Renee Conoulty: Text to speech apps for Android


Saturday, 20 August 2016

Text to speech apps for Android

Hey Everyone!

I love audiobooks, but not everything is available in audio, so I often use the Text to Speech function to listen to ebooks. Text-to-speech is also a fantastic way for authors in the editing process. Today, I'm going to tell you about the apps I use on my Android phone.

Ages ago I blogged about using a text to speech app to read ebooks. I no longer use the set up I mentioned back then as the IVONA engine isn't compatible with my new phone and they don't offer the Australian voice anymore. If your phone is compatible with IVONA and you like a UK accent, then give it a go before the free Beta testing is over. IVONA had the least robotic sounding voice I've come across.

The next best Australian voice I've found so far is included in the Google TTS engine. They used to have a few Australian accents to choose from, but they have cut it back to one. Google have a huge variety of other accents and languages available and they're all free.

Once you have a TTS engine you're happy with, you need another app to manage your ebooks. These are my two favourites. Check out their features to see which one suits you best.

eReader Prestigio has a beautiful interface. It is perfect for people who like to switch between reading and listening. 

You can load all your ebooks into the app and access more via the inbuilt store (paid and free). You can separate your bookshelves into recent and all, then scan the covers to see what you feel like reading next. 

There's an elegant page turn animation and simple audio buttons, allowing for adjustments in rate and pitch. The main issue I have with this app is that the US accent is the default one, so everytime I opened the app, I had to select the Australian voice again.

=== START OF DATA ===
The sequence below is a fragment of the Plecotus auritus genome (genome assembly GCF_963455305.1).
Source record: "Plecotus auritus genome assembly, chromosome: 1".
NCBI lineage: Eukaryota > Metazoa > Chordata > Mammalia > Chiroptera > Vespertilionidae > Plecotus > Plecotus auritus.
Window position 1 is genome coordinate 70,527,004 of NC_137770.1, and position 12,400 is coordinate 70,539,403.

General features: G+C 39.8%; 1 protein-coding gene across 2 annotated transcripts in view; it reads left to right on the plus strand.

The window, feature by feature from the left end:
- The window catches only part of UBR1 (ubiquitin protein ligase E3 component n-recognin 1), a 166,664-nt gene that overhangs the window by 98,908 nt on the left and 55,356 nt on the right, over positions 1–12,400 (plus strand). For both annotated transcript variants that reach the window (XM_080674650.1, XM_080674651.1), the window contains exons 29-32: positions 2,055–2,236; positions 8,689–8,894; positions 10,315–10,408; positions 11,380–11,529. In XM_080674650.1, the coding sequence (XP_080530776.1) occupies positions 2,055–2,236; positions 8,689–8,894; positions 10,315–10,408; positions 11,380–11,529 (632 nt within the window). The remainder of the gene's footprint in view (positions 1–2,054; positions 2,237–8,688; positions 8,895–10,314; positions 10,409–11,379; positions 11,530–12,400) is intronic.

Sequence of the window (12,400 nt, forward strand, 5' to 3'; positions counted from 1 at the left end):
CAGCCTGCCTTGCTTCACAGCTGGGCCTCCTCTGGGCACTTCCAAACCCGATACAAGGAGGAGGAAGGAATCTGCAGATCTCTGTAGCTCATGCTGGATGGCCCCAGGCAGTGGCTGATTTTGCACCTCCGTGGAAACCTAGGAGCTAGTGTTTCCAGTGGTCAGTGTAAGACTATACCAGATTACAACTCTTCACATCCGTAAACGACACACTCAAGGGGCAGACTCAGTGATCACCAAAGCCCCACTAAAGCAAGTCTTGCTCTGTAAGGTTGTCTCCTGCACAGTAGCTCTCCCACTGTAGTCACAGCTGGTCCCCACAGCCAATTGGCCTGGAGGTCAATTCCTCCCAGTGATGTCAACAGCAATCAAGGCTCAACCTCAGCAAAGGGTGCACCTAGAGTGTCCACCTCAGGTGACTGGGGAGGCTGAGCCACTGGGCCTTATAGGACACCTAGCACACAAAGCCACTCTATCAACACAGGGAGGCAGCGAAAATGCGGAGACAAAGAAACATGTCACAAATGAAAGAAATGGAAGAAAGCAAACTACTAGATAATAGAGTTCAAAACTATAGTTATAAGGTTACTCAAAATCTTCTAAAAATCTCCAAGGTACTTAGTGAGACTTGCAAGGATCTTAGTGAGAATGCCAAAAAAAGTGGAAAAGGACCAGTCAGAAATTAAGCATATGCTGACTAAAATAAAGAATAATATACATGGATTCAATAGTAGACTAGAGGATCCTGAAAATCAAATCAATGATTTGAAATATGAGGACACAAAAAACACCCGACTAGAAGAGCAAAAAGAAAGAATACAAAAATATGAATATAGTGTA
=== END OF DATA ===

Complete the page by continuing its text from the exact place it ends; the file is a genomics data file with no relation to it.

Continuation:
@Voice Aloud Reader is another fantastic option. It isn't set up as well for reading, with a scrolling screen, but if you plan to listen to the whole book, it's perfect. 

The voice settings are saved, so you don't need to set it up each time. The audio options are more flexible. As well as rate and pitch, there is an option to edit speech. Very handy for non-phonetical words such as lasagne. 

None of the text to speech options are clever enough to distinguish between wind (breeze) and wind (turning), so there are a few words that you just have to figure out by context as you listen.

@Voice Aloud Reader also has the option to record. I have an example in the Youtube video below (via a few other conversions to get something I could imbed here).

As well as ebooks, @Voice can read many other types of files. You can sync it with Pocket to read things later via audio, or share directly from a webpage to the @Voice app to listen now or add to the queue.

The customer support for @Voice Aloud Reader is fantastic too.

Here's an example of the Australian Google TTS in action reading out a flash fiction I wrote called My Best Cooker Hat.


  1. Hi Renee, I also love audiobooks, and listen to them in the car all the time, especially to and from work. I've never thought of the TTS idea, it's great, will have to investigate this further. Although it's nice to have two books on the go at once, one on audio and one in print, so long as they are totally different, I got very confused once when I was listening and reading two crime books, so I always do different genres.

    1. I try to read different genre too, for exactly the same reason.